My dd has a trait she endured 3 ops last year after being hit by a car & this was also a worry 4 me as long as you tell them & it is noted in the files you should be fine.they give them a higher % of oxygen when they carry a trait as the cells can clump together & can cause a full blown sickle cell crises if the oxygen isnt given correctly i made sure i personally told the surgean myself about the trait before each op this way i new this wouldnt be overlooked.My dd came out fine each time it isnt a thing that needs to be worried about just make sure people are aware when it comes to operations & things also make sure your child is aware that they carry a trait when they are older.
My dd is fine now thanks. Dont worry about mentioning to all at hospital the more that know about it the less it will be overlooked. Dont worry about mentioning it in front of your son he needs to know sooner than later anyway.I always think its better kids know about things that concern them specially as its to do with his health . My dd was 7 when she was hit by a car thats when i told her about the trait & tried to explain to her the best i could.She didnt even batter an eye lid.How old is your ds is he old enough to be told?
afaik, the anaesthetist is the most crucial person to tell - but yes, tell everyone!
And good luck. Will be thinking of you.
Everything will be fine its in a mothers nature to be concerned . kids are amazing they cope with things better than we think good luck.
Go prepared anyway i was told when visited by the sickle cell & thalasemia centre
when dd was a baby that it doesnt cause a problem only if ops are needed & when dd was hit by a car last year & she had her ops the oxygen levals were changed & monitered.
A lot of people even those who carry the trait know little about it(not everyone) so i wouldnt be suprised if the doc knows hardly nothing about it . I only know about the oxygen thing from being told when dd was little & then last year with her own op experiance.Maybe contact your local sickle cell & thalesemia centre for advice they know all there is to know about it.
Its not the anaesthetic thats the problem with the ops it is the oxygen that they give they have to give a higher concentrate of oxygen than normal to stop the cells that are sickle shaped from clumping together & causing a sickle cell crisis.Apparently its one of the only times a trait carrier can experiance a sickle cell crisis.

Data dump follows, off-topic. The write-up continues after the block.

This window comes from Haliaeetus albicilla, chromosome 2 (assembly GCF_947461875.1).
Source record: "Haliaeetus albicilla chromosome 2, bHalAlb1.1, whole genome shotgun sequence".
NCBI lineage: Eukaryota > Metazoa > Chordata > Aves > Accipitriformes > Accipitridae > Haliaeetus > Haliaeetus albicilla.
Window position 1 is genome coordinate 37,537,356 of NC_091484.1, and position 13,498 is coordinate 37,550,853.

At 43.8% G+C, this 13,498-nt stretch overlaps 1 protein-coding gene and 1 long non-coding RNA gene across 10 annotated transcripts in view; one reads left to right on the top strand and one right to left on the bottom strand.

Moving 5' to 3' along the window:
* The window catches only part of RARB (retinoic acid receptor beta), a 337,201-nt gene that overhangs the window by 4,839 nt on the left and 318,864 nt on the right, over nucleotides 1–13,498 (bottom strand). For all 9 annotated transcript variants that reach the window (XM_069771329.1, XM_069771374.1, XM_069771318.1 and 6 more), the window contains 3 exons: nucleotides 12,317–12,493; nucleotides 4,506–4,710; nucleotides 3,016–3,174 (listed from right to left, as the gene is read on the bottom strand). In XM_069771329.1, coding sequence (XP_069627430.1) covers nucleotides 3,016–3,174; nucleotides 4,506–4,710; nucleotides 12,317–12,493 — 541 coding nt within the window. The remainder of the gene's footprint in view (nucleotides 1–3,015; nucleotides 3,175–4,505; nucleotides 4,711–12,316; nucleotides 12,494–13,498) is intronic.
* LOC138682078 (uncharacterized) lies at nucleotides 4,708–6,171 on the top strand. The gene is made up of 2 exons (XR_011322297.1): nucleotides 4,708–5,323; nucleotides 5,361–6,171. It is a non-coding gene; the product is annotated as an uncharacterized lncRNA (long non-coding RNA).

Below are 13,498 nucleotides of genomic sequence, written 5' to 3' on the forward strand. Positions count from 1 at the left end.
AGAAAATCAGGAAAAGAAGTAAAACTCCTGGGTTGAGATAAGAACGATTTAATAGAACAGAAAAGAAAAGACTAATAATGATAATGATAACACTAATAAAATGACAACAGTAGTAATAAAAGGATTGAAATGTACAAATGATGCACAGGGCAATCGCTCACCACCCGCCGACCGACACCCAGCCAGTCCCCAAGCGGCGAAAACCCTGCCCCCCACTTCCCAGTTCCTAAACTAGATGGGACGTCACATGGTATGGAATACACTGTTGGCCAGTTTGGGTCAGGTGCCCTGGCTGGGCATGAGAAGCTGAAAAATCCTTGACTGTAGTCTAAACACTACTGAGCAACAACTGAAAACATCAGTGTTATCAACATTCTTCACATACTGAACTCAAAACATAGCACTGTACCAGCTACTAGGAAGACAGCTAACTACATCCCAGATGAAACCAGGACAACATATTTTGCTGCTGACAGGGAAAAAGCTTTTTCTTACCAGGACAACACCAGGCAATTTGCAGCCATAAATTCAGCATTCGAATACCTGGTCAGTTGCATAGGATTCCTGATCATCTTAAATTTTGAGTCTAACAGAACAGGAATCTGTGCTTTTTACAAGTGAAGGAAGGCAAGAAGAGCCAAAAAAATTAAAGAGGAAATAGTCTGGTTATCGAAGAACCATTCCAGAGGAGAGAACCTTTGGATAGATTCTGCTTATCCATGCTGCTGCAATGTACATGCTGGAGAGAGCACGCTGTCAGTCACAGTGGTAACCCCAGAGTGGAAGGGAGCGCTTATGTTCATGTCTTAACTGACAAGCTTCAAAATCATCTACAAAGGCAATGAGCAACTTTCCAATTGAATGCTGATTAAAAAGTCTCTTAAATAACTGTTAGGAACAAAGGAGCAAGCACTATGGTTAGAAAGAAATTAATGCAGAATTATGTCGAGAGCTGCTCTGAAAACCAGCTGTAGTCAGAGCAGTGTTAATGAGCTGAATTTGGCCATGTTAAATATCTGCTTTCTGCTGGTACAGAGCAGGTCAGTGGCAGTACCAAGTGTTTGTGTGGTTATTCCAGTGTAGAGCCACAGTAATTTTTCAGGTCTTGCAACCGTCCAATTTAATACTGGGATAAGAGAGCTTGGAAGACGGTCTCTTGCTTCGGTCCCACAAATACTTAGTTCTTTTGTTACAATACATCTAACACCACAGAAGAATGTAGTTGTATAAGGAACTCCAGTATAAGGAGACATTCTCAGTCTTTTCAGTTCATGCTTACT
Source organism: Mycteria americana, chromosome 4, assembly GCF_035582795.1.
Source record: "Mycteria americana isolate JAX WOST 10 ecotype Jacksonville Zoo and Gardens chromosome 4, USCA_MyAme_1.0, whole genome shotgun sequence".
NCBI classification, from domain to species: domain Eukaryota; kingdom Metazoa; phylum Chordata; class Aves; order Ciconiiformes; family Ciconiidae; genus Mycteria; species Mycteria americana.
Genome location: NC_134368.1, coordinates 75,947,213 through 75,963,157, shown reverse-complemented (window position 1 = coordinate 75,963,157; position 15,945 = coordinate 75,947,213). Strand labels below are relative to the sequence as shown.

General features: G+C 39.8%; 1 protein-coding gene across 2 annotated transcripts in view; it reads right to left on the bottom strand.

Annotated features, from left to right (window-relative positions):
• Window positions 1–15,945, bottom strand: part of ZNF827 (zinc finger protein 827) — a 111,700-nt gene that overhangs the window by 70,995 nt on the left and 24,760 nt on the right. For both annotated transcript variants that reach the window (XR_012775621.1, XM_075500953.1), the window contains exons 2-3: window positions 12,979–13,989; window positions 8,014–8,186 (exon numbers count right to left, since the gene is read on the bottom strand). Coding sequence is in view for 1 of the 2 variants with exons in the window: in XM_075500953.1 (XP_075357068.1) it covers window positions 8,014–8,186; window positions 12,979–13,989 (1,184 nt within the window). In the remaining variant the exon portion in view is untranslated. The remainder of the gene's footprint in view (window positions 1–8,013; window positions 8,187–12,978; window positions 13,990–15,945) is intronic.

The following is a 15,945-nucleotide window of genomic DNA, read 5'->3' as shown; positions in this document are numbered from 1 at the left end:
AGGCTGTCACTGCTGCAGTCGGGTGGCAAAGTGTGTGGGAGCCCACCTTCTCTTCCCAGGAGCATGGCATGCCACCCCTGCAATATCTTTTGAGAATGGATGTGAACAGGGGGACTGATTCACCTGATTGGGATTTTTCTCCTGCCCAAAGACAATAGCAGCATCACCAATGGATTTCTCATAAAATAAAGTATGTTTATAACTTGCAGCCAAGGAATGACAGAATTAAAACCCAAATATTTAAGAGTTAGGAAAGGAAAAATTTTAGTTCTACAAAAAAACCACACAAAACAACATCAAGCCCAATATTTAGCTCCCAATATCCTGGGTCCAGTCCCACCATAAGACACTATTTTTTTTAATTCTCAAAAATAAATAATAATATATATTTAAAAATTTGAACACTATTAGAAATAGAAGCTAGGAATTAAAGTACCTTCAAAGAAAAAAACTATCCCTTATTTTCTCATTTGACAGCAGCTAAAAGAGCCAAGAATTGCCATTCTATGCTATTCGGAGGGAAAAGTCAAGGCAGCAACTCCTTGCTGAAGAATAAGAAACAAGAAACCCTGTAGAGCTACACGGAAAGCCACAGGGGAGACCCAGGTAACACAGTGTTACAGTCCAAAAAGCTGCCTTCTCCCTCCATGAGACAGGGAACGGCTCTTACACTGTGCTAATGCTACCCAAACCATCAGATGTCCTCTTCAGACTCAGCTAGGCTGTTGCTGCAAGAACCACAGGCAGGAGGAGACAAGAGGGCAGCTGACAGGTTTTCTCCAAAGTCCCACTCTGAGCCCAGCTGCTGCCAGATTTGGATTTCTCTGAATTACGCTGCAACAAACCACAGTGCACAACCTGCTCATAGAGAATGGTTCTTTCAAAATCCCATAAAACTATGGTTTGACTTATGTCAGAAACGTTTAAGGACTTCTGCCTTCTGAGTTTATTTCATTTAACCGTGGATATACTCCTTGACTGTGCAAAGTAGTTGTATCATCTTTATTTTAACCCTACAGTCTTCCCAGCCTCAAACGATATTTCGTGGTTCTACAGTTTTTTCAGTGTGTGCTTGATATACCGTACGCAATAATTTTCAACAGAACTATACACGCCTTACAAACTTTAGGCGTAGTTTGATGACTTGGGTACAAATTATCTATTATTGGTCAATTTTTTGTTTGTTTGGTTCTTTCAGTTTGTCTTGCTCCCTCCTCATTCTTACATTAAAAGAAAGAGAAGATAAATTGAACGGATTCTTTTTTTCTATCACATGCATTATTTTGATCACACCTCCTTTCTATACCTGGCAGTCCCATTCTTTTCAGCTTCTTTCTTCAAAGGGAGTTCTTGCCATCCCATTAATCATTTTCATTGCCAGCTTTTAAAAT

Just been on the sickle cell website & it is deffo the oxygen levals that need to be monitered
it says whenever there might be a shortage of oxygen like when scuba diving & during ops this is where problems can occur.Have a look it will put your mind at rest.
MMo2 - yes it is the oxygen levels that are a potential issue - but it is the aneasthetists job to monitor and administer all that alongside the aneasthetic. The aneasthetist stays monitoring throughout the operation.
I think it's good that you are getting all the factual info, but try and remember that trait is v different from the full sickle cell disease, millions of people in this country have it, and afaik, the risk in operations, particularly short ones, is very slight indeed - and they would deal with a fall in blood oxygen instantly, if it did happen.
You will get a chance to talk to the aneasthetist before the operation - they have always come and spoken to us and done their own check of the facts, anyway.
HMo2 - you need HoneyBunny - her DH is an aneasthetist! Just saw it on a thread about GAs under 'health'.
I do understand why you are anxious
Join the discussion
Registering is free, easy, and means you can join in the discussion, watch threads, get discounts, win prizes and lots more.Register now »
Already registered? Log in with:
Please login first.